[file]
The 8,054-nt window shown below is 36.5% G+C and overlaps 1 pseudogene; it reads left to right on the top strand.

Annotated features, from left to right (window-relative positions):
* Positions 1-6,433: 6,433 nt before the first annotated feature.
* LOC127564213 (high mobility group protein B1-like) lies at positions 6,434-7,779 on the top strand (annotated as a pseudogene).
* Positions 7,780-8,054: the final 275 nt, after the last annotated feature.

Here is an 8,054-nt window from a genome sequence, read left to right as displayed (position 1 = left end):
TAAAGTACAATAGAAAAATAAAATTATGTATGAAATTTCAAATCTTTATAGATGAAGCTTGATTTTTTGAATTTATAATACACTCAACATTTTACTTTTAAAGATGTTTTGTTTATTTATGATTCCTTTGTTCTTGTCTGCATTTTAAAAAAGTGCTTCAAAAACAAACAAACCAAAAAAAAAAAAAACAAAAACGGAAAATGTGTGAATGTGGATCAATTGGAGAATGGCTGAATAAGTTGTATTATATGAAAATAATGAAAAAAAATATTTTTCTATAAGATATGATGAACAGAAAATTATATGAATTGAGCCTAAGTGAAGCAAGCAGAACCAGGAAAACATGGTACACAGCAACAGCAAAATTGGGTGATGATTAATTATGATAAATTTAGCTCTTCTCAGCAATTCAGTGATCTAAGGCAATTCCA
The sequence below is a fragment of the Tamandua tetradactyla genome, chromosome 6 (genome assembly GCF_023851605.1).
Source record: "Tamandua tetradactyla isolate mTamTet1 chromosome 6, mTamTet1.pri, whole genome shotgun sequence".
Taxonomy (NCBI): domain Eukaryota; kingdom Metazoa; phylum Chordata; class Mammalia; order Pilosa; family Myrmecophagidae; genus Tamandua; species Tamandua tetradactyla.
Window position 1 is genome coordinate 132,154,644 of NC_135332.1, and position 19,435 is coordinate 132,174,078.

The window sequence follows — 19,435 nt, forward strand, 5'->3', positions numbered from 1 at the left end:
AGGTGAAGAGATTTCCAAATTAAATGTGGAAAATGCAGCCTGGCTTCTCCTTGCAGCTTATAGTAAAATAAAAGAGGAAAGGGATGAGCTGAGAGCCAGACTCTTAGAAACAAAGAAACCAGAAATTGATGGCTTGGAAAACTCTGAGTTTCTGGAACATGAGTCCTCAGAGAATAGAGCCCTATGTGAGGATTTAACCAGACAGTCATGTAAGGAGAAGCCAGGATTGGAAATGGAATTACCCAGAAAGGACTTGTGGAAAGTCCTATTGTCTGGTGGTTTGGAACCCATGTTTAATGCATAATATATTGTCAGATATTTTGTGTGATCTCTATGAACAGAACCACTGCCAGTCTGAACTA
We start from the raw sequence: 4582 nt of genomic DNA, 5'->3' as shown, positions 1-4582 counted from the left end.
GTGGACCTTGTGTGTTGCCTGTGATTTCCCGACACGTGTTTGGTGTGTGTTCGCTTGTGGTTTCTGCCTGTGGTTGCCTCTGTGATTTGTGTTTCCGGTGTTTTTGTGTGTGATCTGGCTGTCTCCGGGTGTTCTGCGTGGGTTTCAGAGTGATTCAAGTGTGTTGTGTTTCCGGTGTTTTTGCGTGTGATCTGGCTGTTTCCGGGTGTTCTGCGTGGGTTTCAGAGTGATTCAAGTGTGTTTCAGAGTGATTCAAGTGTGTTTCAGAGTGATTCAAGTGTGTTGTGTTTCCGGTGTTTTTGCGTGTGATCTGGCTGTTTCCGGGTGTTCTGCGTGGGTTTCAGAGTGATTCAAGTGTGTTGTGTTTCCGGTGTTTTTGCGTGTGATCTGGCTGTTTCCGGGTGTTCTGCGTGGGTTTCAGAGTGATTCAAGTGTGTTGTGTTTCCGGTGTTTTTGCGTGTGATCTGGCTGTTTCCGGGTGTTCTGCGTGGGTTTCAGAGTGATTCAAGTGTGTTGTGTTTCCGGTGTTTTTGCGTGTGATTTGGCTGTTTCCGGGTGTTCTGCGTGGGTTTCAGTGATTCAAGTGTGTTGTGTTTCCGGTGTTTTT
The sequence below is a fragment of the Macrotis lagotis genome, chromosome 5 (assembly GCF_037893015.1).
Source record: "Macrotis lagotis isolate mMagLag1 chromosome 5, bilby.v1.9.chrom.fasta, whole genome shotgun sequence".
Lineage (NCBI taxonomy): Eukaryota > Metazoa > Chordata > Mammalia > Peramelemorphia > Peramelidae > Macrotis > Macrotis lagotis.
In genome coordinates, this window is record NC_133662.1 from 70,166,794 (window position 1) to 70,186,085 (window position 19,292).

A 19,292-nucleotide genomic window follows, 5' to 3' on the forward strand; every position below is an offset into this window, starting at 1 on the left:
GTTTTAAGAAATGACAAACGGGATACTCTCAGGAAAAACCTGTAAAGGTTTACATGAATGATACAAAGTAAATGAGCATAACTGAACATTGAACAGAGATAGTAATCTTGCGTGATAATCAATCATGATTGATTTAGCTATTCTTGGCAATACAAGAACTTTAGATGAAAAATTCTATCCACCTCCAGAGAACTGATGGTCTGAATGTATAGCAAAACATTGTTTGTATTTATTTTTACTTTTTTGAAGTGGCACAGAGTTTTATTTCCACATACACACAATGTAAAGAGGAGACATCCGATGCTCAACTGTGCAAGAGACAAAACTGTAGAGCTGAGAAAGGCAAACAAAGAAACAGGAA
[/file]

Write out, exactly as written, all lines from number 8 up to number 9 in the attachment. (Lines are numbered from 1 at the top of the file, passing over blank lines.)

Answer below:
The sequence below is a fragment of the Tamandua tetradactyla genome, chromosome 6 (genome assembly GCF_023851605.1).
Source record: "Tamandua tetradactyla isolate mTamTet1 chromosome 6, mTamTet1.pri, whole genome shotgun sequence".